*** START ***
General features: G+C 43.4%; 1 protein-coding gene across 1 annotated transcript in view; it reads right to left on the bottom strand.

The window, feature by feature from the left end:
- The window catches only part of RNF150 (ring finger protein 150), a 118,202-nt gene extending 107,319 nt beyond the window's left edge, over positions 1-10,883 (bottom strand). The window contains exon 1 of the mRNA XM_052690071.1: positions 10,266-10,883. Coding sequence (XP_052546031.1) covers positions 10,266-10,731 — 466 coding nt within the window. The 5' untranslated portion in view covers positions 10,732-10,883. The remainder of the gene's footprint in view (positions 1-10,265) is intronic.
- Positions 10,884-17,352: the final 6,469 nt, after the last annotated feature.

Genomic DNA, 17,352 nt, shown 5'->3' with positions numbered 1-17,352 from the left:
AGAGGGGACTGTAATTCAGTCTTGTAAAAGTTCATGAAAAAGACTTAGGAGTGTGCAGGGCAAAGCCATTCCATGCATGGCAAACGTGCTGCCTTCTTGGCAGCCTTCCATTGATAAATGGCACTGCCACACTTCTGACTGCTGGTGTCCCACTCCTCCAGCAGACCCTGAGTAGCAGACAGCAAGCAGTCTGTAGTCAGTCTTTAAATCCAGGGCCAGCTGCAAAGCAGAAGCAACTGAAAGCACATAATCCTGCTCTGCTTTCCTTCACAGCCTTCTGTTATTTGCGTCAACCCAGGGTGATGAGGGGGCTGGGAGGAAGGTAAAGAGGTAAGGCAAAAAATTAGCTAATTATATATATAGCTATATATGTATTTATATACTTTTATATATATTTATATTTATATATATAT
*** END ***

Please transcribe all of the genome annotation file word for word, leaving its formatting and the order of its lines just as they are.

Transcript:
General features: G+C 43.4%; 1 protein-coding gene across 1 annotated transcript in view; it reads right to left on the bottom strand.

The window, feature by feature from the left end:
- The window catches only part of RNF150 (ring finger protein 150), a 118,202-nt gene extending 107,319 nt beyond the window's left edge, over positions 1-10,883 (bottom strand). The window contains exon 1 of the mRNA XM_052690071.1: positions 10,266-10,883. Coding sequence (XP_052546031.1) covers positions 10,266-10,731 — 466 coding nt within the window. The 5' untranslated portion in view covers positions 10,732-10,883. The remainder of the gene's footprint in view (positions 1-10,265) is intronic.
- Positions 10,884-17,352: the final 6,469 nt, after the last annotated feature.

Genomic DNA, 17,352 nt, shown 5'->3' with positions numbered 1-17,352 from the left:
AGAGGGGACTGTAATTCAGTCTTGTAAAAGTTCATGAAAAAGACTTAGGAGTGTGCAGGGCAAAGCCATTCCATGCATGGCAAACGTGCTGCCTTCTTGGCAGCCTTCCATTGATAAATGGCACTGCCACACTTCTGACTGCTGGTGTCCCACTCCTCCAGCAGACCCTGAGTAGCAGACAGCAAGCAGTCTGTAGTCAGTCTTTAAATCCAGGGCCAGCTGCAAAGCAGAAGCAACTGAAAGCACATAATCCTGCTCTGCTTTCCTTCACAGCCTTCTGTTATTTGCGTCAACCCAGGGTGATGAGGGGGCTGGGAGGAAGGTAAAGAGGTAAGGCAAAAAATTAGCTAATTATATATATAGCTATATATGTATTTATATACTTTTATATATATTTATATTTATATATATAT